England & Wales
Who has the notes from the evaluation meeting of UK that we had when we arrived in Le Havre? At worst we could remember what we said + type it in here.
One thing that was agreed all round was that the ENGLAND/WALES ROUTE was AMAZING.
Final Biketour evaluation meeting 2010 minutes follow..... very hard for me to write these up (not just because of people's handwriting!), there was a lot of conflicting suggestions so I have tried to collate them into something understandable... (laura)
- 10 days in Le Havre: it was great to be able to help set up the camp, to not pack up our stuff everyday and, most particularly, to have time to prepare our own actions. BUT this was too long a stop in the middle of biketour for many people, especially those who only joined the tour there (the number of people went from 6 to 20, and the group split quite a bit as people went off cycling to join back with the group when it started to move daily again).
- In general, distances were good. 30km is too short for a day because we don't get far, and on every shorter day, people took their time in leaving & arriving because it was a "not far" & then weren't on time for meetings or workshops in the evening... to go further in a day is more satisfying & can bring the group together. (overall, we had many unforeseen 65km days)
- A lot of the countryside was industrialised, not wild enough. Cycling through these countries was often not so beautiful, but good for recruiting new faces - we met a lot of other cyclists :D
- highlighting the route on a map & putting it out for people to check it & copy it onto their own maps in advance is really great!! Having photocopied maps (double-sided) were great.
- Good that most days we had the option to go on velo routes / bicycle paths, or on a mainroad. The entry gates on bike paths in England were seriously bad, as were the cobblestones on bike paths in Belgium.
- Having a route working group is a good idea to avoid route discussions elongating circles (ie. to propose the way(s) and where to have lunch, etc.)
- The amount of food that was skipped/dumpster-dived/recycled/picked/foraged/blagged/donated was incredible. When people were active in collecting food in creative ways instead of buying, we spent VERY LITTLE ON FOOD. One of the best moments was when in small groups or individually, everyone, not just the dinner-/breakfast-/lunch-teams, had collected food instead of buying. The diversity of food that we got from bakeries, festivals, forests, farms & bins was incredible. Feeding the biketour is VERY FEASIBLE in expensive countries: there is a lot of excess there.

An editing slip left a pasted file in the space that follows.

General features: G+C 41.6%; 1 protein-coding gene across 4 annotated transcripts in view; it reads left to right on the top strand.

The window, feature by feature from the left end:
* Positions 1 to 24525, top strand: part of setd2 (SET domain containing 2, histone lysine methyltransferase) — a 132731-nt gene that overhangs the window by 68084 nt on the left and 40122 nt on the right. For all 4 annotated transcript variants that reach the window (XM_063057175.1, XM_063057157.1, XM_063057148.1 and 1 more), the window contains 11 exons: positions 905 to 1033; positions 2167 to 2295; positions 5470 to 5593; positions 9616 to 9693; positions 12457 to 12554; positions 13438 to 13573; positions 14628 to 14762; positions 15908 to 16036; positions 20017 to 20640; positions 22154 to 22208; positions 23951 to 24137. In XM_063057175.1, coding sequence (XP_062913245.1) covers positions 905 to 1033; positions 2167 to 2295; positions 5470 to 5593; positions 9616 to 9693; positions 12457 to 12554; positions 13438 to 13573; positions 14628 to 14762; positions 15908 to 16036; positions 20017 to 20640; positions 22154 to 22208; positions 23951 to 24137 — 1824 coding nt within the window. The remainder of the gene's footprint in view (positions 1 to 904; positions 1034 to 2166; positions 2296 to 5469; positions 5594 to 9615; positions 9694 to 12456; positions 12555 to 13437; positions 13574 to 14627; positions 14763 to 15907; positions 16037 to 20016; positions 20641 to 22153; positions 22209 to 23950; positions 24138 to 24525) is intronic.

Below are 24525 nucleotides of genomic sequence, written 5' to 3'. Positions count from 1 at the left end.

- Having people who know the route could set the pace to cycle to, for the group to cycle together. However, in practice, the people in front need to have a 'maximum' speed so that people don't get left behind if trying to ride together.
- Finding camping spots on-the-go worked Very Well - even though we were in France. The first ones to arrive around a designated village looked around or asked for a place to camp. People happily gave us access to water.
- Make realistic plans regarding where we plan to sleep: ie. Calais, the only place the previous point caused chaos.
- So much diversity with the sleeping spots was great - wild camping, housing projects, squats, social centres, festivals, farms and protest sites! Great how everyone came together to camp every night in one place. Only bad comment was camping next to all the cars at the Permaculture festival in Nethen - something to feedback into their own evaluation!)
- Nice to be flexible in changing the route. ie. going to the actions in Brussels!
- Planning the day more thoroughly might provide more opportunities to do things in a group: maybe this works in a bigger group? (20+ people)
- Have better "leaving times" to start cycling earlier - we managed this very well when we had an action to get to on time!
- Having a Belgian co-ordinator would have been nice, or at least having the maps/route we expected (clear communication needed, and for regional organisers to be willing at least willing to contact the organised sleeping places).
- Three cheers for our active regional co-ordinators!!! Mark, Guillaume & Marcha! Hip Hip Hooray!!!
- Three cheers for our hosts who were all so lovely and welcoming.
- Biketour signs are really really fantastic. In France we came across signs exactly the same as ours, already on the road: so our biketour sign changed to a backwards B with an arrow coming out of the top, often with an extra message.
- Great how everyone always helped clean up the sleeping places before leaving
- In a group we all need to be much more flexible than normal, and to make common times to stick to.
- We never had a "vibes watcher" in meetings, often not a time-keeper, even though these are great tools for having effective circles. They're in the biketour booklet, we should use them. But, this is only really necessary in a larger group and to people need to learn the skill of self-facilitation, self-vibe-watching, etc, as groups can work effectively without roles.
- Communication within our actions was bad: we need to respect group decisions made about the action, including times we set as well.
There are a lot of suggestions for future biketours already above and a lot of wisdom in the evaluations that are on this wiki from previous years (09, 08) too. We had separate discssions on specific route and theme for 2011, see here: